As Saffron Hall celebrates its fifth anniversary, Lucy Thraves caught up with chief executive Angela Dixon to find out more about the venue and its work in the community
How has Saffron Hall evolved over the last five years?
When I arrived at Saffron Hall in April 2014 there was no programme in place for the following September. I was the only member of staff and there were around 1,000 people on the database. Five years on, we are presenting over 100 events a year, there are nine full-time staff, 40 casual staff, 80 volunteers and 23,000 names on the database.
The first full programme in 2014/15 was principally classical music but now, alongside an extensive classical music programme, we present jazz, folk, world music, dance, talks and a foyer folk and jazz programme.
Over time we have also established ourselves with young people and nearly 10 per cent of our audience is now under 18. Sunday afternoon programming has really helped grow this audience demographic.
How have you raised the hall’s profile?
It is quite hard to grow profile in a venue outside London. Local press tends to be supportive but very general in their coverage, and concert reviews are simply unheard of. We are reliant on word of mouth, so I keep the quality of the programme high and our front of house team deliver a superb standard of customer service. A few weeks ago, we held a gala dinner for 300 people in the hall and Nicola Benedetti was the special guest. It was hard work but these kinds of events help to highlight achievements and show off the flexibility of the venue. We changed the acoustic setting in the hall three times during the dinner!
How does the hall’s location within school grounds affect its atmosphere?
Unlike many arts venues, Saffron Hall is constantly teeming with life. The hall itself is also the school hall and so is used for music concerts, musical productions, public exams, masterclasses, parents’ evenings and a careers fair. The dual use of the space means that the community are very familiar with the hall and very comfortable within it. Amateur music groups and school groups are frequently in open rehearsals or in the audience for concerts with the London Philharmonic Orchestra or Maxim Vengerov but are just as likely to find themselves on stage performing with English Touring Opera, the BBC Concert Orchestra or the National Youth Jazz Orchestra. Last weekend the Saffron Building Society Choir appeared on stage with the London Community Gospel Choir – it was quite an evening!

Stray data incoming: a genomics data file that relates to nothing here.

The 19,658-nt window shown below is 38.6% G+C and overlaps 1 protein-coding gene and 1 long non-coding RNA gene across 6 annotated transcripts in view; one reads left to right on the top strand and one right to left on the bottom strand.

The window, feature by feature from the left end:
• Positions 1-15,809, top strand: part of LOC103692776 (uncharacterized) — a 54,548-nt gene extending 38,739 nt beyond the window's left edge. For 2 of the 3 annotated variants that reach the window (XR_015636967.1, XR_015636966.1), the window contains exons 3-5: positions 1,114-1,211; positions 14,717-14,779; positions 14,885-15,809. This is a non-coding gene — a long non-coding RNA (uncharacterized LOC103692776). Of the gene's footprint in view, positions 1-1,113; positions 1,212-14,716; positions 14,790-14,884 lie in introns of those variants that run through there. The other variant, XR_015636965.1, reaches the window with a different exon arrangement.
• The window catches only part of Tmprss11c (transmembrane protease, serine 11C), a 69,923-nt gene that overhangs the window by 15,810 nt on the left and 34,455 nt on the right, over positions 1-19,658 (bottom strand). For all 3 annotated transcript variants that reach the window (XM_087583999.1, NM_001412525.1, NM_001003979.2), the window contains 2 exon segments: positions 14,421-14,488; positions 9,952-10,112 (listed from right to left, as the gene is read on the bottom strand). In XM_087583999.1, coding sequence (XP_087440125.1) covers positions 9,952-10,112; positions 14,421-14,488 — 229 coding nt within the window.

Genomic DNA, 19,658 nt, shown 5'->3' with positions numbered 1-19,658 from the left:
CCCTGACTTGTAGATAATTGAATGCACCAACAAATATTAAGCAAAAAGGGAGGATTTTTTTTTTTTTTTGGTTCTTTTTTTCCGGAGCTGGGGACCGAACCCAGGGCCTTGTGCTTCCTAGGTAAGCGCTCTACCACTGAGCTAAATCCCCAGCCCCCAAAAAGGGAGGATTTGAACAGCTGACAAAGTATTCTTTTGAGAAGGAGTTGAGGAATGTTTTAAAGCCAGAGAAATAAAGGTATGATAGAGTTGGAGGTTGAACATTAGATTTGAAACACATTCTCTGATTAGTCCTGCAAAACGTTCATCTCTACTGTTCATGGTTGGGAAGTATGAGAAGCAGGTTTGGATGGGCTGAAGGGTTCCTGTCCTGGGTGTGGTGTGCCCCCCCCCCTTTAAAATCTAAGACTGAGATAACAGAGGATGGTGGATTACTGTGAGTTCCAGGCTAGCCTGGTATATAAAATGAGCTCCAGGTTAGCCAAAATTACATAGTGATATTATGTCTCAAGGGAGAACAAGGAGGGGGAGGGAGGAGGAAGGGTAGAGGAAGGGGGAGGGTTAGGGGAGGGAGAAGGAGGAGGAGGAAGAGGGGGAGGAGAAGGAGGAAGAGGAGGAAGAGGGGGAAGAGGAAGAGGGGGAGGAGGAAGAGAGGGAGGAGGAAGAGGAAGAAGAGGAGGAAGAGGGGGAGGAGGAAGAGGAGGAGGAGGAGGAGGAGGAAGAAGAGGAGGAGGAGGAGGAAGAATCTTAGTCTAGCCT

What kinds of outreach programmes are on offer? How are these incorporated within the day-to-day running of the hall?
From the outset there was a very strong link between the public programme and the schools and community work. The two are now so intertwined that I don’t even try to separate them. The artists and ensembles that we have close relationships with all feed into our schools’ programme, which offers an experience of music, theatre or dance to every primary school aged child within 10 miles of the hall. We work very closely with Saffron Walden County High School’s sixth form music academy through workshops, leadership training and free tickets to all our concerts. We also offer in-depth residencies for small handpicked groups of children who would most benefit from the confidence boost of working with professional musicians can offer.